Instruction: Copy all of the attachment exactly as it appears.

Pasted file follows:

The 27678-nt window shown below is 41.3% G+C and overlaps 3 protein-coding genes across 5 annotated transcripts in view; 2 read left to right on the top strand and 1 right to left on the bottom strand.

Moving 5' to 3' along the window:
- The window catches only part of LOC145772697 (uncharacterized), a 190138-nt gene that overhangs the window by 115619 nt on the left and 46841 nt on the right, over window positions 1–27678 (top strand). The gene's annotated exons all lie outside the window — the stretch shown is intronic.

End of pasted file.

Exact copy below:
The 27678-nt window shown below is 41.3% G+C and overlaps 3 protein-coding genes across 5 annotated transcripts in view; 2 read left to right on the top strand and 1 right to left on the bottom strand.

Moving 5' to 3' along the window:
- The window catches only part of LOC145772697 (uncharacterized), a 190138-nt gene that overhangs the window by 115619 nt on the left and 46841 nt on the right, over window positions 1–27678 (top strand). The gene's annotated exons all lie outside the window — the stretch shown is intronic.